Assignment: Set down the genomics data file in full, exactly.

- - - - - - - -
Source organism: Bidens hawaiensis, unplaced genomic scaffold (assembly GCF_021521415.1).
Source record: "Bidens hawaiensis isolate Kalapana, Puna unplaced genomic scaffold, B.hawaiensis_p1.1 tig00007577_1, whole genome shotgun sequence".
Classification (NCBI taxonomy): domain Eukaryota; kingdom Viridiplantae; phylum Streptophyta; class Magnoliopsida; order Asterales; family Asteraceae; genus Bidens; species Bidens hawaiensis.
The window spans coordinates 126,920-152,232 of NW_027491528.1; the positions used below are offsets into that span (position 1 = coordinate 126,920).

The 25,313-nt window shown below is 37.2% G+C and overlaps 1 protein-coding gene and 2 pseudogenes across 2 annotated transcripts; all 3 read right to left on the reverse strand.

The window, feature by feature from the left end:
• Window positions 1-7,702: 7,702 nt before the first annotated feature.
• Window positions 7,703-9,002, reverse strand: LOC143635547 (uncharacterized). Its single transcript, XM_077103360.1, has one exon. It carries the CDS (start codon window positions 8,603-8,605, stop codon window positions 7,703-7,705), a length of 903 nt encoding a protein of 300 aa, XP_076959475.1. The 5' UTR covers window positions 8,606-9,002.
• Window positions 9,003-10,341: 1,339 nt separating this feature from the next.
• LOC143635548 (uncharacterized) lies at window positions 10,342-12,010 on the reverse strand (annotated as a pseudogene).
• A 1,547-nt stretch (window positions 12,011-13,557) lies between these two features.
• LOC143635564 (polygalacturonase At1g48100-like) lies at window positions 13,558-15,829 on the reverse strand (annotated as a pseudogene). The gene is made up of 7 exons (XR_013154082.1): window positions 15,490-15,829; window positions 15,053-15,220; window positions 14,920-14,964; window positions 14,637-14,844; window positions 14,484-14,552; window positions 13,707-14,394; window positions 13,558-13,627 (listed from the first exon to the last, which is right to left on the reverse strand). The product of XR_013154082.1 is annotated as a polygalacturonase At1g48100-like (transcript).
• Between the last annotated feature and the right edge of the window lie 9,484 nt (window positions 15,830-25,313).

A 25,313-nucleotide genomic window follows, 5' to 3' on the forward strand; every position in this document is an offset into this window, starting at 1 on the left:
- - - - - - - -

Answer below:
Source organism: Bidens hawaiensis, unplaced genomic scaffold (assembly GCF_021521415.1).
Source record: "Bidens hawaiensis isolate Kalapana, Puna unplaced genomic scaffold, B.hawaiensis_p1.1 tig00007577_1, whole genome shotgun sequence".
Classification (NCBI taxonomy): domain Eukaryota; kingdom Viridiplantae; phylum Streptophyta; class Magnoliopsida; order Asterales; family Asteraceae; genus Bidens; species Bidens hawaiensis.
The window spans coordinates 126,920-152,232 of NW_027491528.1; the positions used below are offsets into that span (position 1 = coordinate 126,920).

The 25,313-nt window shown below is 37.2% G+C and overlaps 1 protein-coding gene and 2 pseudogenes across 2 annotated transcripts; all 3 read right to left on the reverse strand.

The window, feature by feature from the left end:
• Window positions 1-7,702: 7,702 nt before the first annotated feature.
• Window positions 7,703-9,002, reverse strand: LOC143635547 (uncharacterized). Its single transcript, XM_077103360.1, has one exon. It carries the CDS (start codon window positions 8,603-8,605, stop codon window positions 7,703-7,705), a length of 903 nt encoding a protein of 300 aa, XP_076959475.1. The 5' UTR covers window positions 8,606-9,002.
• Window positions 9,003-10,341: 1,339 nt separating this feature from the next.
• LOC143635548 (uncharacterized) lies at window positions 10,342-12,010 on the reverse strand (annotated as a pseudogene).
• A 1,547-nt stretch (window positions 12,011-13,557) lies between these two features.
• LOC143635564 (polygalacturonase At1g48100-like) lies at window positions 13,558-15,829 on the reverse strand (annotated as a pseudogene). The gene is made up of 7 exons (XR_013154082.1): window positions 15,490-15,829; window positions 15,053-15,220; window positions 14,920-14,964; window positions 14,637-14,844; window positions 14,484-14,552; window positions 13,707-14,394; window positions 13,558-13,627 (listed from the first exon to the last, which is right to left on the reverse strand). The product of XR_013154082.1 is annotated as a polygalacturonase At1g48100-like (transcript).
• Between the last annotated feature and the right edge of the window lie 9,484 nt (window positions 15,830-25,313).

A 25,313-nucleotide genomic window follows, 5' to 3' on the forward strand; every position in this document is an offset into this window, starting at 1 on the left: